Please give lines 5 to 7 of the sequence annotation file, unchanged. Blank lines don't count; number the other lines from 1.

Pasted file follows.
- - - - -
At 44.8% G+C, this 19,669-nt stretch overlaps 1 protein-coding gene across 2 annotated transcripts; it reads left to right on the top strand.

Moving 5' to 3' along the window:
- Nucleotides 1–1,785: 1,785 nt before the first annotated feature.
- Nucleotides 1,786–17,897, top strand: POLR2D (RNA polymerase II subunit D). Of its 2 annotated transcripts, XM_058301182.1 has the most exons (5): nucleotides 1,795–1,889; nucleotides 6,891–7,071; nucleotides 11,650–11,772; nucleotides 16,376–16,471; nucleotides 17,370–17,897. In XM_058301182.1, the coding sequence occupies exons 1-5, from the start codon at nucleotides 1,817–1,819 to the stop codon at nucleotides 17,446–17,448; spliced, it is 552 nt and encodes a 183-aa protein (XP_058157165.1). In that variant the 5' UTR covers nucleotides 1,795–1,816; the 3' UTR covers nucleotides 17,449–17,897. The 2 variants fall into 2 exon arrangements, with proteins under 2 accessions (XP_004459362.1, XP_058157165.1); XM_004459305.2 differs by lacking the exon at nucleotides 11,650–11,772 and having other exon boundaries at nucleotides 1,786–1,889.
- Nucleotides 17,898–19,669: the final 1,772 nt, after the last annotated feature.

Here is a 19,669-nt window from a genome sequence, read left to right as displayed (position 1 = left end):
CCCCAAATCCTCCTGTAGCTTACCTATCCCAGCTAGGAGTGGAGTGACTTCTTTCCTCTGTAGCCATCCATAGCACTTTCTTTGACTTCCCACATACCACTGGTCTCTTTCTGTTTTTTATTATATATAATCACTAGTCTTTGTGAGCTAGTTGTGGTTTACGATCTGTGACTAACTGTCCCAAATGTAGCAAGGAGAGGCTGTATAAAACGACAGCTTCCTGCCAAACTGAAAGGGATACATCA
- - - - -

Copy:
- Nucleotides 17,898–19,669: the final 1,772 nt, after the last annotated feature.

Here is a 19,669-nt window from a genome sequence, read left to right as displayed (position 1 = left end):
CCCCAAATCCTCCTGTAGCTTACCTATCCCAGCTAGGAGTGGAGTGACTTCTTTCCTCTGTAGCCATCCATAGCACTTTCTTTGACTTCCCACATACCACTGGTCTCTTTCTGTTTTTTATTATATATAATCACTAGTCTTTGTGAGCTAGTTGTGGTTTACGATCTGTGACTAACTGTCCCAAATGTAGCAAGGAGAGGCTGTATAAAACGACAGCTTCCTGCCAAACTGAAAGGGATACATCA